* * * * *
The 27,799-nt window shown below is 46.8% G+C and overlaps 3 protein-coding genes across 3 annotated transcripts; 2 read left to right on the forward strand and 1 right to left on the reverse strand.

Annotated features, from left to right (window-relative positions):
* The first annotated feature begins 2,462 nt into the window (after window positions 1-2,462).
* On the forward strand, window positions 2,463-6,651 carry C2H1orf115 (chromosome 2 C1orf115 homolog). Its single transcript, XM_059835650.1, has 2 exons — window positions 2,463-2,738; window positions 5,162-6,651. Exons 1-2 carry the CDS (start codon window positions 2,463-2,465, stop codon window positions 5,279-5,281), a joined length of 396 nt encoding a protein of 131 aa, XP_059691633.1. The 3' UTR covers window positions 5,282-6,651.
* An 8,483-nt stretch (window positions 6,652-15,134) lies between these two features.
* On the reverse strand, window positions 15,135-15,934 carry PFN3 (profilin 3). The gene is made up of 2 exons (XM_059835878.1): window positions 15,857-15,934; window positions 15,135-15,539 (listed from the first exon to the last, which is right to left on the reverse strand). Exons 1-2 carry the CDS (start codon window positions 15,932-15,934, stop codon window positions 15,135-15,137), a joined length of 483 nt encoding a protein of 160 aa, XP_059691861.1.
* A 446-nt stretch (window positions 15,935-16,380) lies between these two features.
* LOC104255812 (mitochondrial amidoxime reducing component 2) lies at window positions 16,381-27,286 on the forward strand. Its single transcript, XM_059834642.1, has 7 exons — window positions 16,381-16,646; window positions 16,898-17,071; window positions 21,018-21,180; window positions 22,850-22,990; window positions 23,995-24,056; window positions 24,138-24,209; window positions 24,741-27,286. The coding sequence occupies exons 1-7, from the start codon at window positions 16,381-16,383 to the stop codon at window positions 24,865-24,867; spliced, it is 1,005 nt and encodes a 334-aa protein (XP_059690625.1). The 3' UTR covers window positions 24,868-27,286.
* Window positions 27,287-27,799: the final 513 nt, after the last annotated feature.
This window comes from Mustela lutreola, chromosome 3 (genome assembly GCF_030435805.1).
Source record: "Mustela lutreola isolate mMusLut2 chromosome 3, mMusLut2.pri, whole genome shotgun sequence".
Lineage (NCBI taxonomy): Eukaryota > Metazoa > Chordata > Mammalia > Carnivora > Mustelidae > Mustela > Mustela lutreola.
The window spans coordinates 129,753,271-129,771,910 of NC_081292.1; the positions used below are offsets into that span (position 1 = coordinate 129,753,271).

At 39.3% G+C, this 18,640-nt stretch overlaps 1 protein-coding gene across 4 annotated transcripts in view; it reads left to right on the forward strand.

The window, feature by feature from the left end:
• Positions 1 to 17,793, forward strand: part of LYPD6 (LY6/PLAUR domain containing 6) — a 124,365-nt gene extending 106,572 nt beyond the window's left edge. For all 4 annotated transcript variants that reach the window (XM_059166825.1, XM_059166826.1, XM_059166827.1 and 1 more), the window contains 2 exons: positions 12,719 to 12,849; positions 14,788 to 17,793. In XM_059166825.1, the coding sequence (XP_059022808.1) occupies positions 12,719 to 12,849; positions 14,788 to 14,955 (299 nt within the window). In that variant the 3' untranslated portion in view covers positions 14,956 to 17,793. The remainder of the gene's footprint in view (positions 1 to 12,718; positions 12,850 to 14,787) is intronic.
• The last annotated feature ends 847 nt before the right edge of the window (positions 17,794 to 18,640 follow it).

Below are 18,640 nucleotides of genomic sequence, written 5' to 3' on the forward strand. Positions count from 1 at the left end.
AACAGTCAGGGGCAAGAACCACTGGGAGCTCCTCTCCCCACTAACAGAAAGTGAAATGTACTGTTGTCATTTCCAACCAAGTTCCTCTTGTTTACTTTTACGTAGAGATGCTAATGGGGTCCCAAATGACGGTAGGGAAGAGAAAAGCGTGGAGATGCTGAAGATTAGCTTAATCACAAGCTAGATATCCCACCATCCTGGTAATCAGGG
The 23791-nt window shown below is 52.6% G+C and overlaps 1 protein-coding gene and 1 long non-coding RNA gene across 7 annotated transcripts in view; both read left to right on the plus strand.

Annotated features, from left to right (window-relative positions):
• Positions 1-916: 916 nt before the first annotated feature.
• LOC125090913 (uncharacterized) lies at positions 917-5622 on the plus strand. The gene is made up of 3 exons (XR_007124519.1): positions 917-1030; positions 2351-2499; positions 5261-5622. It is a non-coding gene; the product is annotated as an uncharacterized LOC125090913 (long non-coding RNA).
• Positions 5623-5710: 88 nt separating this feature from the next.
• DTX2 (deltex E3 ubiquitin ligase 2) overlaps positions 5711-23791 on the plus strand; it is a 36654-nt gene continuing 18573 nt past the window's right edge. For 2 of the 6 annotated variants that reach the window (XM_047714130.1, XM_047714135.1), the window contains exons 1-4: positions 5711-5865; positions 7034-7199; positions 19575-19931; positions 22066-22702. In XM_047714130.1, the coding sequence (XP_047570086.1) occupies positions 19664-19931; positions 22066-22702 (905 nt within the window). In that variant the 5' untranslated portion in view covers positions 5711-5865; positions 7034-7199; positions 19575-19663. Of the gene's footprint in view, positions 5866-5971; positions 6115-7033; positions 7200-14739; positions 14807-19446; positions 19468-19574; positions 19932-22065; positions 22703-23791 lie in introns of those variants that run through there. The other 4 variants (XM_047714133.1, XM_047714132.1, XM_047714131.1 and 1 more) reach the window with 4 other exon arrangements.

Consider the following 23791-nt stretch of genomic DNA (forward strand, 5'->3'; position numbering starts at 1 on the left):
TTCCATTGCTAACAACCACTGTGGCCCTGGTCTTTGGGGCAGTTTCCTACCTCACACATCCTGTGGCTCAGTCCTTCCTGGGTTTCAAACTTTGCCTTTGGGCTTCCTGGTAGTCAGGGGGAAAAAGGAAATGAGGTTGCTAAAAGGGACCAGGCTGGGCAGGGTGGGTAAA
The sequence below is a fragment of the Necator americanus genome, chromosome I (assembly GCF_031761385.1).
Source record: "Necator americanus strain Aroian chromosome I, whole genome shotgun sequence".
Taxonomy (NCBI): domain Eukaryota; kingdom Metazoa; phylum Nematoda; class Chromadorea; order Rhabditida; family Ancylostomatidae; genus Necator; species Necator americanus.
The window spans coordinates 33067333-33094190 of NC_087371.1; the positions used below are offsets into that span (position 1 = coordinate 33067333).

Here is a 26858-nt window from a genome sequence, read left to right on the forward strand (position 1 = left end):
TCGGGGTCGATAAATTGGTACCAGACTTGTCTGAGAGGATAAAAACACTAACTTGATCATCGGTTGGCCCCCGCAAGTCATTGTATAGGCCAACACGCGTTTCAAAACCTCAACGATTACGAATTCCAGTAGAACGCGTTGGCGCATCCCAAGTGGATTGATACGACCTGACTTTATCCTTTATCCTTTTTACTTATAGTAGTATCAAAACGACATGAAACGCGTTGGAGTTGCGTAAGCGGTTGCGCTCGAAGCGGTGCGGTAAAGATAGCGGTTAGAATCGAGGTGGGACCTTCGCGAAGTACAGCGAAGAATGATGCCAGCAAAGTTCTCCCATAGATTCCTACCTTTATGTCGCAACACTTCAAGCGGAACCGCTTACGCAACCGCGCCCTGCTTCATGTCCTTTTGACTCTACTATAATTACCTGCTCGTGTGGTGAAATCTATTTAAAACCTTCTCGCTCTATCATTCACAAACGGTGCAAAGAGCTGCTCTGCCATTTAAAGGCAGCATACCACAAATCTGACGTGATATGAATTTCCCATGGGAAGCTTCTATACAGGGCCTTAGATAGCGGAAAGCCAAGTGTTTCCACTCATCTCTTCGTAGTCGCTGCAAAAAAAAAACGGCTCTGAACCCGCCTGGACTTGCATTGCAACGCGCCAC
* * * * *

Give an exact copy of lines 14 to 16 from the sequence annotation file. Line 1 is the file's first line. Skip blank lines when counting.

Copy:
At 39.3% G+C, this 18,640-nt stretch overlaps 1 protein-coding gene across 4 annotated transcripts in view; it reads left to right on the forward strand.

The window, feature by feature from the left end:
• Positions 1 to 17,793, forward strand: part of LYPD6 (LY6/PLAUR domain containing 6) — a 124,365-nt gene extending 106,572 nt beyond the window's left edge. For all 4 annotated transcript variants that reach the window (XM_059166825.1, XM_059166826.1, XM_059166827.1 and 1 more), the window contains 2 exons: positions 12,719 to 12,849; positions 14,788 to 17,793. In XM_059166825.1, the coding sequence (XP_059022808.1) occupies positions 12,719 to 12,849; positions 14,788 to 14,955 (299 nt within the window). In that variant the 3' untranslated portion in view covers positions 14,956 to 17,793. The remainder of the gene's footprint in view (positions 1 to 12,718; positions 12,850 to 14,787) is intronic.